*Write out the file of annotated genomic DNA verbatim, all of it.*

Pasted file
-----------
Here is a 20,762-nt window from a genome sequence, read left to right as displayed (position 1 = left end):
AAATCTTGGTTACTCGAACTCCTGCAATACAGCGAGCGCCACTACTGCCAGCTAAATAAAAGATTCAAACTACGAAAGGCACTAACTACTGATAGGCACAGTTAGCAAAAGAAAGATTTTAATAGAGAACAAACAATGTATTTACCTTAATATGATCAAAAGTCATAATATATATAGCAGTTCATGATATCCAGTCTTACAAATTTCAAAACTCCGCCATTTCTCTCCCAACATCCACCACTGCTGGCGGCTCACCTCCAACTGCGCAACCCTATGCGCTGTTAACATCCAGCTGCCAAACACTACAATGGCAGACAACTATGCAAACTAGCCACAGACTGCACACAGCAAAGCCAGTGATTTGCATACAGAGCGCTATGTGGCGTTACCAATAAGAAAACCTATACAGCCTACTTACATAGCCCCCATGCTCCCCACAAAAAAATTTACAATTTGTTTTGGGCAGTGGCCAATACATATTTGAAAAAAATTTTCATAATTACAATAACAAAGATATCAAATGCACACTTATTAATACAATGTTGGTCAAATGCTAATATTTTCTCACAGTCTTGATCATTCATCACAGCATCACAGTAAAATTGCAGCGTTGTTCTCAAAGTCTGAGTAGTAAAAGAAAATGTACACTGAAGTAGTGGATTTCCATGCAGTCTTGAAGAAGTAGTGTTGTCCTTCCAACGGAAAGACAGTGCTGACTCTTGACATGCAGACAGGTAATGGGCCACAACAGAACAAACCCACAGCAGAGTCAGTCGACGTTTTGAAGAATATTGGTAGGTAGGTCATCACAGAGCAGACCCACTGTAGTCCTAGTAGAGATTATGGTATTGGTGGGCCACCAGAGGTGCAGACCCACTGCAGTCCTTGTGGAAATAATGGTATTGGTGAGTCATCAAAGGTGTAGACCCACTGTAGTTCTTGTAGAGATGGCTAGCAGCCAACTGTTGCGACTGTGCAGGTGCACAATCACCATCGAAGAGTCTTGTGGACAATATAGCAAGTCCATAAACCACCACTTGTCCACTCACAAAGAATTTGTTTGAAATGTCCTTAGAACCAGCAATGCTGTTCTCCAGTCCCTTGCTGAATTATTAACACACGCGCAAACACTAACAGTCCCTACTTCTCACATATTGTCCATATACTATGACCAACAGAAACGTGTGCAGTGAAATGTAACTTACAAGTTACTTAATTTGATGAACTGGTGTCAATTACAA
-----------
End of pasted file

Here is a 20,762-nt window from a genome sequence, read left to right as displayed (position 1 = left end):
AAATCTTGGTTACTCGAACTCCTGCAATACAGCGAGCGCCACTACTGCCAGCTAAATAAAAGATTCAAACTACGAAAGGCACTAACTACTGATAGGCACAGTTAGCAAAAGAAAGATTTTAATAGAGAACAAACAATGTATTTACCTTAATATGATCAAAAGTCATAATATATATAGCAGTTCATGATATCCAGTCTTACAAATTTCAAAACTCCGCCATTTCTCTCCCAACATCCACCACTGCTGGCGGCTCACCTCCAACTGCGCAACCCTATGCGCTGTTAACATCCAGCTGCCAAACACTACAATGGCAGACAACTATGCAAACTAGCCACAGACTGCACACAGCAAAGCCAGTGATTTGCATACAGAGCGCTATGTGGCGTTACCAATAAGAAAACCTATACAGCCTACTTACATAGCCCCCATGCTCCCCACAAAAAAATTTACAATTTGTTTTGGGCAGTGGCCAATACATATTTGAAAAAAATTTTCATAATTACAATAACAAAGATATCAAATGCACACTTATTAATACAATGTTGGTCAAATGCTAATATTTTCTCACAGTCTTGATCATTCATCACAGCATCACAGTAAAATTGCAGCGTTGTTCTCAAAGTCTGAGTAGTAAAAGAAAATGTACACTGAAGTAGTGGATTTCCATGCAGTCTTGAAGAAGTAGTGTTGTCCTTCCAACGGAAAGACAGTGCTGACTCTTGACATGCAGACAGGTAATGGGCCACAACAGAACAAACCCACAGCAGAGTCAGTCGACGTTTTGAAGAATATTGGTAGGTAGGTCATCACAGAGCAGACCCACTGTAGTCCTAGTAGAGATTATGGTATTGGTGGGCCACCAGAGGTGCAGACCCACTGCAGTCCTTGTGGAAATAATGGTATTGGTGAGTCATCAAAGGTGTAGACCCACTGTAGTTCTTGTAGAGATGGCTAGCAGCCAACTGTTGCGACTGTGCAGGTGCACAATCACCATCGAAGAGTCTTGTGGACAATATAGCAAGTCCATAAACCACCACTTGTCCACTCACAAAGAATTTGTTTGAAATGTCCTTAGAACCAGCAATGCTGTTCTCCAGTCCCTTGCTGAATTATTAACACACGCGCAAACACTAACAGTCCCTACTTCTCACATATTGTCCATATACTATGACCAACAGAAACGTGTGCAGTGAAATGTAACTTACAAGTTACTTAATTTGATGAACTGGTGTCAATTACAA